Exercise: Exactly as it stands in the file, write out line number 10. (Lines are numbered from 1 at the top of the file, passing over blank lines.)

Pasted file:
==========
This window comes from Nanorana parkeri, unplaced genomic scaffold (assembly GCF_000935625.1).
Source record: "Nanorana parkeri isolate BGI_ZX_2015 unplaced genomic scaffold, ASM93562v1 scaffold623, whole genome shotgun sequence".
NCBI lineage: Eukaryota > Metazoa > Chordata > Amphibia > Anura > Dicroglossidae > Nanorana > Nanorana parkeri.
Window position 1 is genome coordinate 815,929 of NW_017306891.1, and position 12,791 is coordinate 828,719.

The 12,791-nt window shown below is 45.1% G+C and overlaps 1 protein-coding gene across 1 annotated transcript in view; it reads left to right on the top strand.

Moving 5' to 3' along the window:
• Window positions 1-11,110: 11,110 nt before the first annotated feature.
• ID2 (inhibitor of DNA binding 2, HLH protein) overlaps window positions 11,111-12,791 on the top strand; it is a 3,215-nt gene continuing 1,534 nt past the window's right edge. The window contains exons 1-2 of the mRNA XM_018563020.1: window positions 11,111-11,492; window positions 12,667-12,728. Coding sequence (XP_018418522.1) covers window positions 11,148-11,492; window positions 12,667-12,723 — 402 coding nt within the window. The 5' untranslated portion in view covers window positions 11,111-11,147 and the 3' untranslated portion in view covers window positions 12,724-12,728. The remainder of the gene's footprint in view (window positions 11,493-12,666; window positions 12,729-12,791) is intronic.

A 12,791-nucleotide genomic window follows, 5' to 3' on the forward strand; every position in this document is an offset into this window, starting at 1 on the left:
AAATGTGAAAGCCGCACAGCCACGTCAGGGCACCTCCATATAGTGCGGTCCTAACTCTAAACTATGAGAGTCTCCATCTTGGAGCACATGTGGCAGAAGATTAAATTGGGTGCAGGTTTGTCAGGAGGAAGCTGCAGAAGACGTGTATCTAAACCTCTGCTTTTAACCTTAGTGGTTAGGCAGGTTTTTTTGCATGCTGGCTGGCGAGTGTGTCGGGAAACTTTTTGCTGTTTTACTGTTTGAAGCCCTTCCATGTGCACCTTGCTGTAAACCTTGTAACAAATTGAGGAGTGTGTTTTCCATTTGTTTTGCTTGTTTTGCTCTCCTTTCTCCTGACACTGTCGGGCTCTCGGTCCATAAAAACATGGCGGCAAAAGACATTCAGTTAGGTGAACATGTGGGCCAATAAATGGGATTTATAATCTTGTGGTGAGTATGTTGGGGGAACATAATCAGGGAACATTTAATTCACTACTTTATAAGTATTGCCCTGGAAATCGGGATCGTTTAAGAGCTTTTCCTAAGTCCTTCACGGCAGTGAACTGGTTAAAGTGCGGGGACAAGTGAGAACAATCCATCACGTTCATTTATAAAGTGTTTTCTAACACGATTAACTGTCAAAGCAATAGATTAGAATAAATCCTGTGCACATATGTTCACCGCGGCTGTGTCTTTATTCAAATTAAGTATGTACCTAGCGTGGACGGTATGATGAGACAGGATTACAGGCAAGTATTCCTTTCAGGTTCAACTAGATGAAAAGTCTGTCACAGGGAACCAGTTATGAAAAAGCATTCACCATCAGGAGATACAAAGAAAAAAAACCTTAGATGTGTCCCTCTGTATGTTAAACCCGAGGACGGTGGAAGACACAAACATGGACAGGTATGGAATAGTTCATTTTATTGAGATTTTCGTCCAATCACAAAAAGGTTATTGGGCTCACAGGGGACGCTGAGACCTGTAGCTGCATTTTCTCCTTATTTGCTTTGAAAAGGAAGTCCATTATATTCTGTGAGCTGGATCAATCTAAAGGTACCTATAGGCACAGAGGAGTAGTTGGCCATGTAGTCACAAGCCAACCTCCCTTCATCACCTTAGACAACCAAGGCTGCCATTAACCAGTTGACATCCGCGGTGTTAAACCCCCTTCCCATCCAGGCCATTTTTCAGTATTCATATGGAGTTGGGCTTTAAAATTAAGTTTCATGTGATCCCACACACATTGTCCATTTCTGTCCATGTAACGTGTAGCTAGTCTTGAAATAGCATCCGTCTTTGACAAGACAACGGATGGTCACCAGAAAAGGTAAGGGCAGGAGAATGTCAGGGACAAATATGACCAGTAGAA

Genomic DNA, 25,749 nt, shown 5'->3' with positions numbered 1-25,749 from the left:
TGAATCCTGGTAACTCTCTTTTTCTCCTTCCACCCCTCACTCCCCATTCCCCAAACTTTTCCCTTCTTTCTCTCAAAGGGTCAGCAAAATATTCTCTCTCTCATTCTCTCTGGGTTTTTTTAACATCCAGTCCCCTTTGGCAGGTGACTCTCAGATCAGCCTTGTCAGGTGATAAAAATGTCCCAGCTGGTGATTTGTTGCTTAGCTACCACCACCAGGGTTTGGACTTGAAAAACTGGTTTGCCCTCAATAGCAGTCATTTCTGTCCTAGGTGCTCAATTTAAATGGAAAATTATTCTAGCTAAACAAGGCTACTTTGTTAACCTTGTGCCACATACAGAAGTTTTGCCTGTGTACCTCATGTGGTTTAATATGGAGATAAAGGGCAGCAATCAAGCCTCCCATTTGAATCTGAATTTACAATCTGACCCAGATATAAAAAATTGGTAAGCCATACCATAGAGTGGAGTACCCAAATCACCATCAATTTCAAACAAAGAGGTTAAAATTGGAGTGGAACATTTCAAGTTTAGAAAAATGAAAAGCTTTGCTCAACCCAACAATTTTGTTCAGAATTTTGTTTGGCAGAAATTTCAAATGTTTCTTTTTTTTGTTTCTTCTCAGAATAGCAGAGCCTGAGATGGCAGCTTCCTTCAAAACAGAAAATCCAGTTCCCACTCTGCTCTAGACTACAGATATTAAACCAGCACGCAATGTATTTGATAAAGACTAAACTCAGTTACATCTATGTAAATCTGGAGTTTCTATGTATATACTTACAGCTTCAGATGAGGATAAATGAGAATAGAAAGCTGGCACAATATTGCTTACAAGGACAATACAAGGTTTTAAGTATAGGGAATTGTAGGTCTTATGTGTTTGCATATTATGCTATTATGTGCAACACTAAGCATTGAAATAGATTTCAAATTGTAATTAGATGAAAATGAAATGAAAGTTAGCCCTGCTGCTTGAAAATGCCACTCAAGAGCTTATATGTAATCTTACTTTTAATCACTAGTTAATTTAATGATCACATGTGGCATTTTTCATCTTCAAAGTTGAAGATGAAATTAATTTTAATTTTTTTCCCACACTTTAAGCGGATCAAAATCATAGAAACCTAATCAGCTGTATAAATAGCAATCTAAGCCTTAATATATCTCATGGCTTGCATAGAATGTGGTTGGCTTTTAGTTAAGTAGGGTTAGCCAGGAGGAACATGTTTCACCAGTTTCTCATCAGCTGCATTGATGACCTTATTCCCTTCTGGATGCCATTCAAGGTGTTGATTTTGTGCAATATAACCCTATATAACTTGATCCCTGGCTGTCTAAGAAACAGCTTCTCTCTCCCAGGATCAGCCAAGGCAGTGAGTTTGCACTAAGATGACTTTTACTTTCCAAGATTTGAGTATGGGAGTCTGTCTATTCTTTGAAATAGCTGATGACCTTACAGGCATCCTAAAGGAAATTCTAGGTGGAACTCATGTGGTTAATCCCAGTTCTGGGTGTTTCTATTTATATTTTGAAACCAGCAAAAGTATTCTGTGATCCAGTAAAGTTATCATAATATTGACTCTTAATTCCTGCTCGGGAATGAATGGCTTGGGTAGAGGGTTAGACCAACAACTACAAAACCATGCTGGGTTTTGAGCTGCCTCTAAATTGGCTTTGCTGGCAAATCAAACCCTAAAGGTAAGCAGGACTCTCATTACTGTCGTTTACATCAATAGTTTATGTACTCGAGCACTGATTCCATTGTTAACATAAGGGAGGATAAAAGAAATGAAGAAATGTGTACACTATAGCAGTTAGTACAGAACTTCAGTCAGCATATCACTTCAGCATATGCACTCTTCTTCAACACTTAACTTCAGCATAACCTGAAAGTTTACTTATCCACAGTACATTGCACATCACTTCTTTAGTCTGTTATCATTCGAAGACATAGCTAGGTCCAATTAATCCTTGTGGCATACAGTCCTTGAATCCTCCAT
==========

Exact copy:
AAATGTGAAAGCCGCACAGCCACGTCAGGGCACCTCCATATAGTGCGGTCCTAACTCTAAACTATGAGAGTCTCCATCTTGGAGCACATGTGGCAGAAGATTAAATTGGGTGCAGGTTTGTCAGGAGGAAGCTGCAGAAGACGTGTATCTAAACCTCTGCTTTTAACCTTAGTGGTTAGGCAGGTTTTTTTGCATGCTGGCTGGCGAGTGTGTCGGGAAACTTTTTGCTGTTTTACTGTTTGAAGCCCTTCCATGTGCACCTTGCTGTAAACCTTGTAACAAATTGAGGAGTGTGTTTTCCATTTGTTTTGCTTGTTTTGCTCTCCTTTCTCCTGACACTGTCGGGCTCTCGGTCCATAAAAACATGGCGGCAAAAGACATTCAGTTAGGTGAACATGTGGGCCAATAAATGGGATTTATAATCTTGTGGTGAGTATGTTGGGGGAACATAATCAGGGAACATTTAATTCACTACTTTATAAGTATTGCCCTGGAAATCGGGATCGTTTAAGAGCTTTTCCTAAGTCCTTCACGGCAGTGAACTGGTTAAAGTGCGGGGACAAGTGAGAACAATCCATCACGTTCATTTATAAAGTGTTTTCTAACACGATTAACTGTCAAAGCAATAGATTAGAATAAATCCTGTGCACATATGTTCACCGCGGCTGTGTCTTTATTCAAATTAAGTATGTACCTAGCGTGGACGGTATGATGAGACAGGATTACAGGCAAGTATTCCTTTCAGGTTCAACTAGATGAAAAGTCTGTCACAGGGAACCAGTTATGAAAAAGCATTCACCATCAGGAGATACAAAGAAAAAAAACCTTAGATGTGTCCCTCTGTATGTTAAACCCGAGGACGGTGGAAGACACAAACATGGACAGGTATGGAATAGTTCATTTTATTGAGATTTTCGTCCAATCACAAAAAGGTTATTGGGCTCACAGGGGACGCTGAGACCTGTAGCTGCATTTTCTCCTTATTTGCTTTGAAAAGGAAGTCCATTATATTCTGTGAGCTGGATCAATCTAAAGGTACCTATAGGCACAGAGGAGTAGTTGGCCATGTAGTCACAAGCCAACCTCCCTTCATCACCTTAGACAACCAAGGCTGCCATTAACCAGTTGACATCCGCGGTGTTAAACCCCCTTCCCATCCAGGCCATTTTTCAGTATTCATATGGAGTTGGGCTTTAAAATTAAGTTTCATGTGATCCCACACACATTGTCCATTTCTGTCCATGTAACGTGTAGCTAGTCTTGAAATAGCATCCGTCTTTGACAAGACAACGGATGGTCACCAGAAAAGGTAAGGGCAGGAGAATGTCAGGGACAAATATGACCAGTAGAA